This week I had a weird, yet awesome experience. I had heard of businesses using their social media outlets as an extension of their customer service, but I had never heard of anyone who had experienced that. Let alone, that I myself, experienced it. Until now. Here’s what happened.
I’ve been on the hunt for a good, solid strapless bra for years. I am well-endowed in the chest area and finding regular bras can be a feat. Strapless bras are worse. In fact, I didn’t own one until last October. That was when I decided to go to Hunkemoller, a large lingerie chain store in the Netherlands. I hardly buy anything there, just undies, because their bras just don’t cut it for me and after finding my holy grail at Victoria’s Secret I hadn’t considered their bras for one second. This time I was on a mission though and since the fit of a strapless bra is the most important I didn’t want to buy something on a whim online only to find out that it won’t fit. Returning items to Vic’s Secret is a costly endeavor.
Lo and behold! I found the perfect one. After trying on what seemed like 10 different ones, the store clerk took one out and it fit like a glove. Not only that, it stays put, offers enough support and it’s comfy. So the other day I decided I wanted the same one but in a different color. I went to the store, but they had nothing there. The model was discontinued. I spewed my disappointment on Twitter:
I just posted that, no @, no RT, I don’t even follow Hunkemoller on Twitter. I wasn’t thinking anything of it, but the next day I received this message:
I didn’t ask them for help. I didn’t say I wanted to try to find it anywhere else. Yet, they were offering me their help. I took a picture of the bra I already have, send it to them and they replied asking me to send them an email with my zip code so they could find out whether the bra is still sold anywhere near me. And they did. In a matter of three days, I went from being frustrated to being given a list of places where they still sell the bra (in my size too may I add) and the message that they would be coming out with a new one soon.
At first, I was quite baffled by this. But then I remembered reading that business have started to use social media as an extension to their customer service. What they basically do is scour Twitter and Facebook in search of customers with negative experiences after which they offer help to solve the problem. It’s part of their strategy for managing the company’s image and with that a marketing strategy. See, the fact that I am now telling people (in real life and through this blog) about this experience is good for the company.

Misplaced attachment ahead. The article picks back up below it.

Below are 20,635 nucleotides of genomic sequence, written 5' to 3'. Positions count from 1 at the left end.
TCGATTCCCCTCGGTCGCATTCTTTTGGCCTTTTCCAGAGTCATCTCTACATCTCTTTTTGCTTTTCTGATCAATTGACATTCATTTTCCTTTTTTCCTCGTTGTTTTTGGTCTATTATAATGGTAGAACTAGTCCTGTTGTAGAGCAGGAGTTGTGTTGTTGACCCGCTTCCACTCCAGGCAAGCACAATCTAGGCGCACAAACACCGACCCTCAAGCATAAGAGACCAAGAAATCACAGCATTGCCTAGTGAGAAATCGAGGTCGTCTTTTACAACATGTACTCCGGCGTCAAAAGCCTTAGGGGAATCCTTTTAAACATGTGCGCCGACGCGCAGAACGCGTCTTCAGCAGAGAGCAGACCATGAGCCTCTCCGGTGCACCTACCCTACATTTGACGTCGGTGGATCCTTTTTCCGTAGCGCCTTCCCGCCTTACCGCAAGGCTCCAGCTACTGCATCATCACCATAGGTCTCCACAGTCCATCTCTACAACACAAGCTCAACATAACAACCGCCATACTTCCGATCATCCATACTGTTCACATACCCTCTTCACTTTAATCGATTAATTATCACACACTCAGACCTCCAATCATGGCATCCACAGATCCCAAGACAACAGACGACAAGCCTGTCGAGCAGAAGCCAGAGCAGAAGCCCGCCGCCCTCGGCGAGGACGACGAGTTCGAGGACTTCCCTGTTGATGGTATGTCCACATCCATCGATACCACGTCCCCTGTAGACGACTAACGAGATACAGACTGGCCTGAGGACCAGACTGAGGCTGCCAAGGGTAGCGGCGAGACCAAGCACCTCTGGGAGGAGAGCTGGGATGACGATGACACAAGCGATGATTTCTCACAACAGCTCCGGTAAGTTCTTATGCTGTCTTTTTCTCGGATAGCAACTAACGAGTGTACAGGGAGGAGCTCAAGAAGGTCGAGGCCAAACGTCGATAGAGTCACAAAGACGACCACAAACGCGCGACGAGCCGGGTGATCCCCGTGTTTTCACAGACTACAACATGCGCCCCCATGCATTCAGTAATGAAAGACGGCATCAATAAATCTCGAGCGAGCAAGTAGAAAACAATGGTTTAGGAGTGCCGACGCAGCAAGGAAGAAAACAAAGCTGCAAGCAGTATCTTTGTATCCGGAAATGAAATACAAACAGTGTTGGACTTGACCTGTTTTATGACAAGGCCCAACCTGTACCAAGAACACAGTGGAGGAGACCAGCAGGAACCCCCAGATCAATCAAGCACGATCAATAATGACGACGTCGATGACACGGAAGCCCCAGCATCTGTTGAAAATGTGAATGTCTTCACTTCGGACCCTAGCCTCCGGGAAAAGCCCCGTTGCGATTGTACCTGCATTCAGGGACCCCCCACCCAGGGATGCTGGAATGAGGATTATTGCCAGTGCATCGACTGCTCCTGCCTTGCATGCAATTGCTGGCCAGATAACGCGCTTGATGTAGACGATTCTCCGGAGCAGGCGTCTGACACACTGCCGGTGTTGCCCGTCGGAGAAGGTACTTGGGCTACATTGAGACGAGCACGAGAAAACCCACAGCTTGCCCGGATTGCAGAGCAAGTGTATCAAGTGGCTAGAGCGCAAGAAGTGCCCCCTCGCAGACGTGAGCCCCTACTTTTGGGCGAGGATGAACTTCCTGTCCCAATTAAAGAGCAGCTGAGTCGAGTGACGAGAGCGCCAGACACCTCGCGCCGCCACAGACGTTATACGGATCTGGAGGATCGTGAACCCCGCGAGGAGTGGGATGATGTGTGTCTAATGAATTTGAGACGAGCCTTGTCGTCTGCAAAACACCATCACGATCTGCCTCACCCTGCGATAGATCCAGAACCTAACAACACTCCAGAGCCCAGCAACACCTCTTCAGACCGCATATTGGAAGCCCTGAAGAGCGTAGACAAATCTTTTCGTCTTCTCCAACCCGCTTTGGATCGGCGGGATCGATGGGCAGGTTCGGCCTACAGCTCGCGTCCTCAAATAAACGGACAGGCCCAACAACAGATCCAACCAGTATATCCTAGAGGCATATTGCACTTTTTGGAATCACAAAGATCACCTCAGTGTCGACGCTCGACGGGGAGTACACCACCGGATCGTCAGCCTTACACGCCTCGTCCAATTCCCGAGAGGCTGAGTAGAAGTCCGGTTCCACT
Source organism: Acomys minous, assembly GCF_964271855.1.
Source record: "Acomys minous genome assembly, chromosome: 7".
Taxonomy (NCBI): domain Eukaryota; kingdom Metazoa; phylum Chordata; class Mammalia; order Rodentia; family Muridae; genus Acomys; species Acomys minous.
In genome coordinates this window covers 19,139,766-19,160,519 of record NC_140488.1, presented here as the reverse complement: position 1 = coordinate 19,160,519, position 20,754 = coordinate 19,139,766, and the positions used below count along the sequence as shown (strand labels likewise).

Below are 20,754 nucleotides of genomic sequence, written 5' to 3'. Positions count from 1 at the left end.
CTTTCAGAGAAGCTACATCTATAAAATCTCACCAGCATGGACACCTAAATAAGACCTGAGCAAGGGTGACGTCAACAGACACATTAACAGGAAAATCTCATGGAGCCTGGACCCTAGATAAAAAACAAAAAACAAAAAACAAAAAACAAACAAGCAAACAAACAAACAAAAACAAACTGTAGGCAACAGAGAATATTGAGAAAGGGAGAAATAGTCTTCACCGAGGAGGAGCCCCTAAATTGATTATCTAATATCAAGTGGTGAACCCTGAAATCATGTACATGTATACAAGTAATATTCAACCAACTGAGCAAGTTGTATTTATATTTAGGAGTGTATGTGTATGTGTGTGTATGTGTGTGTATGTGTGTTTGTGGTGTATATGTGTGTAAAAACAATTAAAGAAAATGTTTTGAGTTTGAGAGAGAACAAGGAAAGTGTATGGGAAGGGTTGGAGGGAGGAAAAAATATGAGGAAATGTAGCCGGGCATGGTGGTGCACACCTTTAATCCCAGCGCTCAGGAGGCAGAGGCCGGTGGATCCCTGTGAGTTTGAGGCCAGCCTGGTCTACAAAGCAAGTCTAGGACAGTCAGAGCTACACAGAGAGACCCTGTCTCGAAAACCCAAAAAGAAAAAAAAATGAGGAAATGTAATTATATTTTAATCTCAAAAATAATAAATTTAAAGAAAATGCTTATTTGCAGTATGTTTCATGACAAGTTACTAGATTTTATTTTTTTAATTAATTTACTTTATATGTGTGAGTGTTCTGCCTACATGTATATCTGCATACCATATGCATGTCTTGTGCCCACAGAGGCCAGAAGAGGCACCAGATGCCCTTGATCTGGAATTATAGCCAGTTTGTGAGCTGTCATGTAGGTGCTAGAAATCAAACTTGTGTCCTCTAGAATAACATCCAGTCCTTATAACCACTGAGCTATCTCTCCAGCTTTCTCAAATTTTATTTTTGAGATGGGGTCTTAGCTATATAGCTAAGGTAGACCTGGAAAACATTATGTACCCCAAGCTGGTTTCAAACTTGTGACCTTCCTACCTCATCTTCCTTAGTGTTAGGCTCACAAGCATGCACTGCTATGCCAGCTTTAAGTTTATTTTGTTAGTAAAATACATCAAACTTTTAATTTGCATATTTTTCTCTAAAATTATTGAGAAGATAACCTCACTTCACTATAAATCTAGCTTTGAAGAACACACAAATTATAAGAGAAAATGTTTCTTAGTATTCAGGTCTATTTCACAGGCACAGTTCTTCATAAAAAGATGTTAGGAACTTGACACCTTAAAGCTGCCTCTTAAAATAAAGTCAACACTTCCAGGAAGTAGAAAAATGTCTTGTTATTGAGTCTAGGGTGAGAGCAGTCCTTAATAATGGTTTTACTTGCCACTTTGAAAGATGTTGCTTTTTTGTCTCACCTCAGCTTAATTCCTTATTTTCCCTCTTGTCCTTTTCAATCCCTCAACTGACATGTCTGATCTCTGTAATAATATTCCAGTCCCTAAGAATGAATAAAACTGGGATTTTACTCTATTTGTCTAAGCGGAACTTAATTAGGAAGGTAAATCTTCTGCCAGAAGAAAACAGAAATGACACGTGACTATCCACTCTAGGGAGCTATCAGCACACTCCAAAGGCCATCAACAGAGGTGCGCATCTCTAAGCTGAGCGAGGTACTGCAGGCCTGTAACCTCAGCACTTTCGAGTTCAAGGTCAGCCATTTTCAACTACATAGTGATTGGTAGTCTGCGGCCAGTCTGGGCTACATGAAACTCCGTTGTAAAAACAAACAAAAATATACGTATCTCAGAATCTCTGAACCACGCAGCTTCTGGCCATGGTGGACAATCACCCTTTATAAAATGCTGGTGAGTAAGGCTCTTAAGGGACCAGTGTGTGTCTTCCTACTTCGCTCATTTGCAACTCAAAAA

However, this also brings me to another point. How far do the messages you send via social media spread? Isn’t it a weird idea that anyone, anywhere can now just read my messages? Who reads them? When do they read them? And are those people the kind of people I want reading my messages?
I think that many people using social media often don’t think about this. Remember, my post didn’t ask Hunkemoller to do anything about the problem and I didn’t send the message to them directly. Yet, they responded. This means that what you post could end up in anyone’s hands. This can be a positive thing, like my experience right now, but it could also be a negative thing. Your parents might see things you don’t want them to see, or your boss, or your partner, or whoever. All I know is: it’s very clear to me that it has become a whole lot harder to keep secrets when you’re using social media. Especially with Facebook having the obscurest privacy settings and the spreading of messages in general not being under your control anymore gives me a bit of an uncanny feeling. It’s like the world is really becoming more like Orwell’s Big Brother from 1984.
Think about it. Posting online gives companies, governments and anyone else you don’t want looking into your business, just that: a look into your business and the potential ability to use that information to your benefit, but potentially also to your demise. It makes for targeted commercials and advertisements (I’m down with that I guess), help from companies, the ability to find a job or sell your house, but it also creates a setting for controlling your every move or at least keeping tabs.
What about you: do you find it unsettling that whatever you write online (including this blog dare I say) is out in the open and up for grabs for anyone to do with that whatever they like? Or don’t you worry about this at all and you will just see what happens when it happens? I am also curious to know why!